Tricuspid Regurgitation Following Implantable Cardiac Defibrillator (Icd) Lead Extraction

1Good Samaritan Hospital, Cincinnati, OH
2Good Samaritan Hospital, Cincinnati, OH
3Good Samaritan Hospital, Cincinnati, OH
4Good Samaritan Hospital, Cincinnati, OH

Meeting: Hospital Medicine 2013, May 16-19, National Harbor, Md.

Abstract number: 494

Case Presentation:

The major cardiac complications associated with lead extraction are cardiac and superior vena cava perforation. There are few reports of tricuspid regurgitation (TR) as a complication of extraction of chronically implanted leads. Most cases of TR occur during implantation when tined leads become entrapped in the tricuspid valve apparatus. An 83‐year‐old white male with a history of ischemic cardiomyopathy, COPD, paroxysmal atrial fibrillation (A‐fib), and DVT was referred to an electrophysiologist (EP) for upgrade of ICD to biventricular (Bi‐V) ICD. He had an ICD placed 3 years ago for cardiomyopathy. A 2‐D ECHO showed LVEF of 35%–40% with moderate to severely decreased LV function, mild MR and TR. ICD was removed with excimer laser and a Bi‐V ICD was implanted. Patient initially felt better but after couple of days started to have shortness of breath (SOB). He was started on Lasix. A month later he was reevaluated by EP for continued SOB. His Bi‐V ICD was found to be functioning normally. After another month he went into A‐fib. He was started on amiodarone and then successfully cardioverted 2 weeks later. CXR showed new small bilateral pleural effusions. Patient also developed ascites along with worsening dyspnea. He was hospitalized. A 2‐D echocardiogram showed LVEF of 50%–55%, RV and RA moderately dilated. Moderate to severe TR was noted. No pericardial effusion was found. A right heart catheterization demonstrated moderate pulmonary hypertension and evidence of severe TR.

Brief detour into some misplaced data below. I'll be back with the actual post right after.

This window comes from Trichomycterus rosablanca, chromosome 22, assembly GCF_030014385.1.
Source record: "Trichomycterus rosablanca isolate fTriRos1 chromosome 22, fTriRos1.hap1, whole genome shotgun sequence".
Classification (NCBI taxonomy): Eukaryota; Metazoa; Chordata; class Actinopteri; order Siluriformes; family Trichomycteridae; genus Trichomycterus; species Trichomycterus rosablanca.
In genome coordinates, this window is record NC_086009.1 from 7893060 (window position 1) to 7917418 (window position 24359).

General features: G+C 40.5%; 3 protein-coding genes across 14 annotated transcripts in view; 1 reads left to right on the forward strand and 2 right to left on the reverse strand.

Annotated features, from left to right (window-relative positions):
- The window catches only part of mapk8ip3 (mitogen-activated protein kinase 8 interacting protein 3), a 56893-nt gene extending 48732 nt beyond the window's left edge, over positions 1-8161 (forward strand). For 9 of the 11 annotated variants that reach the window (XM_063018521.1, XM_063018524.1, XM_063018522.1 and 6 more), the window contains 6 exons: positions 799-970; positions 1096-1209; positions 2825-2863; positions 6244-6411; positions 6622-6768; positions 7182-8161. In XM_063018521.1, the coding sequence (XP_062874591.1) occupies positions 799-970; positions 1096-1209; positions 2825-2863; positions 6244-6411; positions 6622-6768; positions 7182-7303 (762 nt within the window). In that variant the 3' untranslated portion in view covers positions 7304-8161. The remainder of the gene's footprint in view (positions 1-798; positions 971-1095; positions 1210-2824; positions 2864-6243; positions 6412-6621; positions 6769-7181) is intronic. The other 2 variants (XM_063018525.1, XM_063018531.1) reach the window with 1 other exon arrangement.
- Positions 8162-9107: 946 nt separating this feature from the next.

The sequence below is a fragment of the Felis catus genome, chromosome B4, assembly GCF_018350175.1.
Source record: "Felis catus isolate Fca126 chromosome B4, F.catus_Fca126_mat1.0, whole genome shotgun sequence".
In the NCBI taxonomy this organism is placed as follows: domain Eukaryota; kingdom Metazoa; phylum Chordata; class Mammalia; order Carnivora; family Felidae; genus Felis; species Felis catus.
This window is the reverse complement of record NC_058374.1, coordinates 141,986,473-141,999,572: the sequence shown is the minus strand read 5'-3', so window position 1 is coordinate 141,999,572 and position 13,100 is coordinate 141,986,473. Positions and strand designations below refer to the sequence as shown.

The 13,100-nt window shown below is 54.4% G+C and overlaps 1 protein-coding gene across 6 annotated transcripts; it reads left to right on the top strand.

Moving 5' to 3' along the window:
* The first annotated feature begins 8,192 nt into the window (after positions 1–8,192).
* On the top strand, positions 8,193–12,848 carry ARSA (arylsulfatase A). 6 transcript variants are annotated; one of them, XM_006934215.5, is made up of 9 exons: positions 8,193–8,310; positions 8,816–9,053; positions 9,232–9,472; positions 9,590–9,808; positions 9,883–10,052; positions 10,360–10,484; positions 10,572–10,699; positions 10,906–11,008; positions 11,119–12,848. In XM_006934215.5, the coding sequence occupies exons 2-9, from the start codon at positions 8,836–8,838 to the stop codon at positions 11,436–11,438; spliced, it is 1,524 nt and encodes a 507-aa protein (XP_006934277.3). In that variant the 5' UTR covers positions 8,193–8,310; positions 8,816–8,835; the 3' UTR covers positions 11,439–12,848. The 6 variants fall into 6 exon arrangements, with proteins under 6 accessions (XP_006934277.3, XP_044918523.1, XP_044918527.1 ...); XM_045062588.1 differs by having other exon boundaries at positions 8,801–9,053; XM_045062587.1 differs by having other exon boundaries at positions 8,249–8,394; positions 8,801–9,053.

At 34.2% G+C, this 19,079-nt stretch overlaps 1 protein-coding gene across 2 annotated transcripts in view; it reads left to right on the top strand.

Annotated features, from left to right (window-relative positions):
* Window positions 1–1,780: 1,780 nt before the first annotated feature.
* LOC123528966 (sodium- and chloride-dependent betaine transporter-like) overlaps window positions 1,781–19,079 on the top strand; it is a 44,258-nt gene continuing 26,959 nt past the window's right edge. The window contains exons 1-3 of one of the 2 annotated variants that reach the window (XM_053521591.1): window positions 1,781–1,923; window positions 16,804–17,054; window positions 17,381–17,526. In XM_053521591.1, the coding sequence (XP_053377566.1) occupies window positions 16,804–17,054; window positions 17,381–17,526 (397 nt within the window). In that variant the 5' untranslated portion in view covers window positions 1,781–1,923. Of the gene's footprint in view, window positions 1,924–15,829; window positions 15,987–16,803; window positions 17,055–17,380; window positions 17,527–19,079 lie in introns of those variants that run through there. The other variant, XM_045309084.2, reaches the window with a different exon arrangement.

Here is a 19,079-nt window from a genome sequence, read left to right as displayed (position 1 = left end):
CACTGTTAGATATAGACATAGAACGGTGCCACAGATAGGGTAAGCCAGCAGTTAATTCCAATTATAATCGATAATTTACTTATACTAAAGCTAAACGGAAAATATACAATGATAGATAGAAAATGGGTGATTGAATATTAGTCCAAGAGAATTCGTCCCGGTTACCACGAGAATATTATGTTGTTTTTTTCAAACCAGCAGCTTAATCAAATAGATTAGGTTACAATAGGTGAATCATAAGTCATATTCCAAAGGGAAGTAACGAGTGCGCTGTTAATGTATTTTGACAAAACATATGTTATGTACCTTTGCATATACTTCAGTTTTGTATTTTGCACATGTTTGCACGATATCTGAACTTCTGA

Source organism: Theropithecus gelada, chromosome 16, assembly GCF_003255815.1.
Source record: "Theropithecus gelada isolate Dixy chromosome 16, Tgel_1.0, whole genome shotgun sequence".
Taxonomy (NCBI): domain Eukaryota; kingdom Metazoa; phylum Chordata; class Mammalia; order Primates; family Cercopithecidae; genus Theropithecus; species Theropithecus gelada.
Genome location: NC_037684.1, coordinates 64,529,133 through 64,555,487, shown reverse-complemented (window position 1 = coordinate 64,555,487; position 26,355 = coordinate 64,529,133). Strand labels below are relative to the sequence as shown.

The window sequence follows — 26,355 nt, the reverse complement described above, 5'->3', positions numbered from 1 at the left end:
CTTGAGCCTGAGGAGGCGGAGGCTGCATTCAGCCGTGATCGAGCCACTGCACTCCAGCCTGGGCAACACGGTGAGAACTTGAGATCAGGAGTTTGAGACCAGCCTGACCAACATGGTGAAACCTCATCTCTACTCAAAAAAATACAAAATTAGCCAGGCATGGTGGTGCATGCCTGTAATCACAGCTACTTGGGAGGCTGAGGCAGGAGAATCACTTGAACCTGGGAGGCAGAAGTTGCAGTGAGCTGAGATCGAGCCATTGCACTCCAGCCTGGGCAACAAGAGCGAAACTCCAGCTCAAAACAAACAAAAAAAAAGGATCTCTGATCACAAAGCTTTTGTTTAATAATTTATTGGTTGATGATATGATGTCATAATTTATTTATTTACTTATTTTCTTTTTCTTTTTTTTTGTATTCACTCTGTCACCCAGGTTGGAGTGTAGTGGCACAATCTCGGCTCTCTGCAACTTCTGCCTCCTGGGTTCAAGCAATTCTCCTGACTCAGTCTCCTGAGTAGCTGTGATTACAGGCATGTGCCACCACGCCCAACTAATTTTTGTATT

Partial rupture of the tricuspid apparatus and significant regurgitation may occur following uneventful extraction of leads. The frequency of this complication might be underestimated. Traumatic lesions should be suspected in patients developing unexplained heart failure late after an extraction procedure. Although lead extraction can be done manually the excimer laser is often required. A recent study reported a 96.5% lead removal success with this technique and a major complication rate of 1.4%. The valve could be damaged by this technique. Another study showed that post–laser extraction TR had an incidence of 9.4%.


In our patient there was a significant increase in TR 4 months after lead extraction, which raises the possibility of damage to the valve during an otherwise benign procedure.

To cite this abstract:

Raeissi S, Rashid N, Ghazi F, Wilson J. Tricuspid Regurgitation Following Implantable Cardiac Defibrillator (Icd) Lead Extraction. Abstract published at Hospital Medicine 2013, May 16-19, National Harbor, Md. Abstract 494. Journal of Hospital Medicine. 2013; 8 (suppl 2). Accessed January 22, 2020.

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